Retired Gen. Paul Funk said he has no agenda for his recently-begun time with the Copperas Cove Economic Development Corporation.
“I’m not in any of the businesses that would normally be involved in such things as the EDC,” said Funk, who is still active with different operations on Fort Hood. “I would certainly be glad to help if the city council and mayor thought I was capable of helping.”
Funk was nominated by City Council member Jim Schmitz to fill a spot vacated by Fred Chavez on the EDC board of directors. Funk was sworn in on Oct. 30.
The nomination caught Funk by surprise and he took a weekend to consider accepting, he said.
“I guess what I really want to do is serve the community,” said Funk. “If I can do that, I’ll know that within six or eight months. Then I would continue as long as they would want me to do it.”
Funk retired from the Army 16 years ago and has a long list of achievements and awards from his service. Currently, he stays active on post by helping the Army to identify capabilities and qualifications for soldiers of 2020 and working with the Mounted Warfare Museum.
“I do several things with the Army at relatively high levels, but I’m not unable to do things at a community level,” said Funk. “Many kinds of things being done or looked at by the EDC on behalf of the city are similar to things we tried to do in the Army.”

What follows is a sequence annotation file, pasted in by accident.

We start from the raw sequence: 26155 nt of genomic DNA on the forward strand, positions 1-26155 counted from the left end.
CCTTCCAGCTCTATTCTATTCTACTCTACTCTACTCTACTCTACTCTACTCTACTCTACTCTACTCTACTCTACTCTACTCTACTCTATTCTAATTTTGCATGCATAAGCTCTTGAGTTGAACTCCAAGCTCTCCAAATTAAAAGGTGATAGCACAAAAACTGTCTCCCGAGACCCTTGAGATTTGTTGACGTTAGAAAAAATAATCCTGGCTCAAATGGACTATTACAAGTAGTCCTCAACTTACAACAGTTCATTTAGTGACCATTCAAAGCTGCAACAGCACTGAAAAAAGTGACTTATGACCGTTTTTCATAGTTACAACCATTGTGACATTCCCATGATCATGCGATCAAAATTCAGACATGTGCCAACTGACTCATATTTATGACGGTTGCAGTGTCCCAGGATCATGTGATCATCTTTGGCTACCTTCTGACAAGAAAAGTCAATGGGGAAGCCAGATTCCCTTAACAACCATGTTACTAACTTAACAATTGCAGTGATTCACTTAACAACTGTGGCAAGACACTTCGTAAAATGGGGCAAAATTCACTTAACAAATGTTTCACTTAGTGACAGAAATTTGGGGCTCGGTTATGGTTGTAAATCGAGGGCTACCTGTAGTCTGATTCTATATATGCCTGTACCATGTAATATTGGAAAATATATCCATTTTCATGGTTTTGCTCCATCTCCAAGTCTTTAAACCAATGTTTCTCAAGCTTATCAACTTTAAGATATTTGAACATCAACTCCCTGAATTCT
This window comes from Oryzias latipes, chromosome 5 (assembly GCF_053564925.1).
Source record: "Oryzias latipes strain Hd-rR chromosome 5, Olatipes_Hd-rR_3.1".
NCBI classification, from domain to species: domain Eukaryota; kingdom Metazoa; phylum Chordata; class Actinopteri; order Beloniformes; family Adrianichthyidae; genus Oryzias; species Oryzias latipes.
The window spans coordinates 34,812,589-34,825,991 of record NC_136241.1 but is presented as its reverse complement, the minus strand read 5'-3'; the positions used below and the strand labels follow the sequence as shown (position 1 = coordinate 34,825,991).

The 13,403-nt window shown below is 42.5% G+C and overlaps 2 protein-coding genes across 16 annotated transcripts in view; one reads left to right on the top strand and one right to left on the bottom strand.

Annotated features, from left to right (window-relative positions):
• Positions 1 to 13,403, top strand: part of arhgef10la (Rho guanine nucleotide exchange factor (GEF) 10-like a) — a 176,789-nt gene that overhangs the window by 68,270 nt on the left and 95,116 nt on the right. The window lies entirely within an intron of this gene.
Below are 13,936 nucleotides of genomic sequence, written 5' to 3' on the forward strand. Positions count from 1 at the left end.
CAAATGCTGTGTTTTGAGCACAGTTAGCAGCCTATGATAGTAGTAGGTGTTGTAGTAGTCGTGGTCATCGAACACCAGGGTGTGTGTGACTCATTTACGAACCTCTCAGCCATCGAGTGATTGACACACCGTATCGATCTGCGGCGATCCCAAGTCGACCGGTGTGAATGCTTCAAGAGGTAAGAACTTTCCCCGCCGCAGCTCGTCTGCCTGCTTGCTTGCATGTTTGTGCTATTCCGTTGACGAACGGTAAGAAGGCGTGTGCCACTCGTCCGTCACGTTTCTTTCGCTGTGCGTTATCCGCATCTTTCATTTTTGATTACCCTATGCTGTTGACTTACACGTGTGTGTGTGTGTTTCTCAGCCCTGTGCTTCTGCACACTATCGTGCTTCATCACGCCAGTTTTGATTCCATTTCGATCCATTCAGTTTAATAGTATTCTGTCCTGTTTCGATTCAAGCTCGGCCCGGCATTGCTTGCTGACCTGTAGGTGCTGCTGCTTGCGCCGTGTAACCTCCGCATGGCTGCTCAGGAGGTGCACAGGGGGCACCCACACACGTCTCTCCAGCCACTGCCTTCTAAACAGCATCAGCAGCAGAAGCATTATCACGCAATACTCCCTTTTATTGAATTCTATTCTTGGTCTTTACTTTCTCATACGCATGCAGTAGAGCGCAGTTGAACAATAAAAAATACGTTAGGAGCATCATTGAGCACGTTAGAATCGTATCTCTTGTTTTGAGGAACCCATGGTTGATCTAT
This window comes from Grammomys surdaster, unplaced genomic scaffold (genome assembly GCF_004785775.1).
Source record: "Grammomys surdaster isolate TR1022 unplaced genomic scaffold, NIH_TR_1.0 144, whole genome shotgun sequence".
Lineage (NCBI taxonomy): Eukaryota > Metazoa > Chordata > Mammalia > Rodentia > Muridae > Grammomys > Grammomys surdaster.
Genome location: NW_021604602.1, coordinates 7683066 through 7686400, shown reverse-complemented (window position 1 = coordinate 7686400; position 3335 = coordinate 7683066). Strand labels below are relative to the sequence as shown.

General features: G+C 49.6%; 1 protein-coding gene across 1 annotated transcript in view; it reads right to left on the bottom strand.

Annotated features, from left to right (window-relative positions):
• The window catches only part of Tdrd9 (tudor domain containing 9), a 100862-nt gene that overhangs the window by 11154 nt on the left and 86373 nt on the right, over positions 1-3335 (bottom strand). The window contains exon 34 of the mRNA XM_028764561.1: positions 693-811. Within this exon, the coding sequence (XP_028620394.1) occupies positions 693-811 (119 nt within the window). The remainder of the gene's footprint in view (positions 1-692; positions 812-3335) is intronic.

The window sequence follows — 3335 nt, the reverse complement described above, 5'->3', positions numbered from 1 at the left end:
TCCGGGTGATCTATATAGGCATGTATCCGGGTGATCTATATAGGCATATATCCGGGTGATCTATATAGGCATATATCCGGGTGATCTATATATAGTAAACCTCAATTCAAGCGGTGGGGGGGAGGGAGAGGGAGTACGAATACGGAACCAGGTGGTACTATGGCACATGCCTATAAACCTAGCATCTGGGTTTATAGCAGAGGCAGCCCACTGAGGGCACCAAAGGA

The corporation’s history of working with Fort Hood to negotiate land swaps makes board members happy to have Funk around.
“He brings an absolute wealth of experiences in dealing with Fort Hood,” said board President Dan Yancy. “We feel like we will have ongoing negotiations with Fort Hood on future potential land swaps and feel like his knowledge of the inner workings of the Army will benefit us greatly.”
Having a board member with connections to the “inner workings” of Fort Hood is valuable to the city’s EDC for more reasons than negotiations.
Keeping a good relationship with the post is a goal for city organizations.
“We always want to stay close to the brothers and sisters we have there in Fort Hood. They are a major part of our economy,” said Polo Enriquez, the corporation’s executive director. “(Funk) knows people at all levels in Fort Hood and it’s much easier to walk in a room with him than without him. We’re happy to have him on the board as a member.”
Enriquez also said he hoped he could learn from Funk in areas of time management and leadership, qualities he believes the retired general learned from years as an Army leader.
When he’s not working with Fort Hood officials, Funk manages Spearhead Ranch, on the northern edge of Copperas Cove.